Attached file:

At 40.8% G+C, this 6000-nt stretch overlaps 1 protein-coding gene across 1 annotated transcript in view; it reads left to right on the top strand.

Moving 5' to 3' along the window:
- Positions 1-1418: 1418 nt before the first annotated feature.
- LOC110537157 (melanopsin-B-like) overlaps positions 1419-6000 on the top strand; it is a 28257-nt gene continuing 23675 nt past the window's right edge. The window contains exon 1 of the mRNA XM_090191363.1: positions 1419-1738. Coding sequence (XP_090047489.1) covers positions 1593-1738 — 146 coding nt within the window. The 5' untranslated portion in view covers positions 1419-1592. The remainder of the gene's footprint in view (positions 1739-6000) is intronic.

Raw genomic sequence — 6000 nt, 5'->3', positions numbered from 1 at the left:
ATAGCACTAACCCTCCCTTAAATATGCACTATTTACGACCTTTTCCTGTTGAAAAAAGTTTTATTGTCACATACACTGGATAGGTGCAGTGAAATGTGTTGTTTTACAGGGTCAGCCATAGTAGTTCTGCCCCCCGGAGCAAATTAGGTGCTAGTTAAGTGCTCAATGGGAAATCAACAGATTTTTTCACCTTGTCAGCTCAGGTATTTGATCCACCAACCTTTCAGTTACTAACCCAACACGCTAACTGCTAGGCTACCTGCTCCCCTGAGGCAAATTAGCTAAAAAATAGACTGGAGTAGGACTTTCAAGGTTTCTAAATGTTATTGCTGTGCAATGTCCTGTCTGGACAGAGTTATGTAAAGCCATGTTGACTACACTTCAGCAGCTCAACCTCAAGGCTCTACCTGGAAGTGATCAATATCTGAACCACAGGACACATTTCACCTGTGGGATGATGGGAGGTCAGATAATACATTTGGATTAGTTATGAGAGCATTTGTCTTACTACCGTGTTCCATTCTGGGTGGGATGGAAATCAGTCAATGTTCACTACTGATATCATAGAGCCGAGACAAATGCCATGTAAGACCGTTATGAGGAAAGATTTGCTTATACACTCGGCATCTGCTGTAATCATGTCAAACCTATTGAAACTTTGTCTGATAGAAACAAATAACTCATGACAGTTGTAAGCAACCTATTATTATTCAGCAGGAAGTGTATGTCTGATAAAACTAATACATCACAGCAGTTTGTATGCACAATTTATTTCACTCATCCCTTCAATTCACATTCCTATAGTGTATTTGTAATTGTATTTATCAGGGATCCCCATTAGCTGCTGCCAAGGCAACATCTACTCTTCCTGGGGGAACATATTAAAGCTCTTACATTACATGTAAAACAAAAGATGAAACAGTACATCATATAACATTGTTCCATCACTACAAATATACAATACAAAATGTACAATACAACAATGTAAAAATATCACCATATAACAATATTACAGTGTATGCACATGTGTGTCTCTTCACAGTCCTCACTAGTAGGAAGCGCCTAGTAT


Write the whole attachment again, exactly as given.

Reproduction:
At 40.8% G+C, this 6000-nt stretch overlaps 1 protein-coding gene across 1 annotated transcript in view; it reads left to right on the top strand.

Moving 5' to 3' along the window:
- Positions 1-1418: 1418 nt before the first annotated feature.
- LOC110537157 (melanopsin-B-like) overlaps positions 1419-6000 on the top strand; it is a 28257-nt gene continuing 23675 nt past the window's right edge. The window contains exon 1 of the mRNA XM_090191363.1: positions 1419-1738. Coding sequence (XP_090047489.1) covers positions 1593-1738 — 146 coding nt within the window. The 5' untranslated portion in view covers positions 1419-1592. The remainder of the gene's footprint in view (positions 1739-6000) is intronic.

Raw genomic sequence — 6000 nt, 5'->3', positions numbered from 1 at the left:
ATAGCACTAACCCTCCCTTAAATATGCACTATTTACGACCTTTTCCTGTTGAAAAAAGTTTTATTGTCACATACACTGGATAGGTGCAGTGAAATGTGTTGTTTTACAGGGTCAGCCATAGTAGTTCTGCCCCCCGGAGCAAATTAGGTGCTAGTTAAGTGCTCAATGGGAAATCAACAGATTTTTTCACCTTGTCAGCTCAGGTATTTGATCCACCAACCTTTCAGTTACTAACCCAACACGCTAACTGCTAGGCTACCTGCTCCCCTGAGGCAAATTAGCTAAAAAATAGACTGGAGTAGGACTTTCAAGGTTTCTAAATGTTATTGCTGTGCAATGTCCTGTCTGGACAGAGTTATGTAAAGCCATGTTGACTACACTTCAGCAGCTCAACCTCAAGGCTCTACCTGGAAGTGATCAATATCTGAACCACAGGACACATTTCACCTGTGGGATGATGGGAGGTCAGATAATACATTTGGATTAGTTATGAGAGCATTTGTCTTACTACCGTGTTCCATTCTGGGTGGGATGGAAATCAGTCAATGTTCACTACTGATATCATAGAGCCGAGACAAATGCCATGTAAGACCGTTATGAGGAAAGATTTGCTTATACACTCGGCATCTGCTGTAATCATGTCAAACCTATTGAAACTTTGTCTGATAGAAACAAATAACTCATGACAGTTGTAAGCAACCTATTATTATTCAGCAGGAAGTGTATGTCTGATAAAACTAATACATCACAGCAGTTTGTATGCACAATTTATTTCACTCATCCCTTCAATTCACATTCCTATAGTGTATTTGTAATTGTATTTATCAGGGATCCCCATTAGCTGCTGCCAAGGCAACATCTACTCTTCCTGGGGGAACATATTAAAGCTCTTACATTACATGTAAAACAAAAGATGAAACAGTACATCATATAACATTGTTCCATCACTACAAATATACAATACAAAATGTACAATACAACAATGTAAAAATATCACCATATAACAATATTACAGTGTATGCACATGTGTGTCTCTTCACAGTCCTCACTAGTAGGAAGCGCCTAGTAT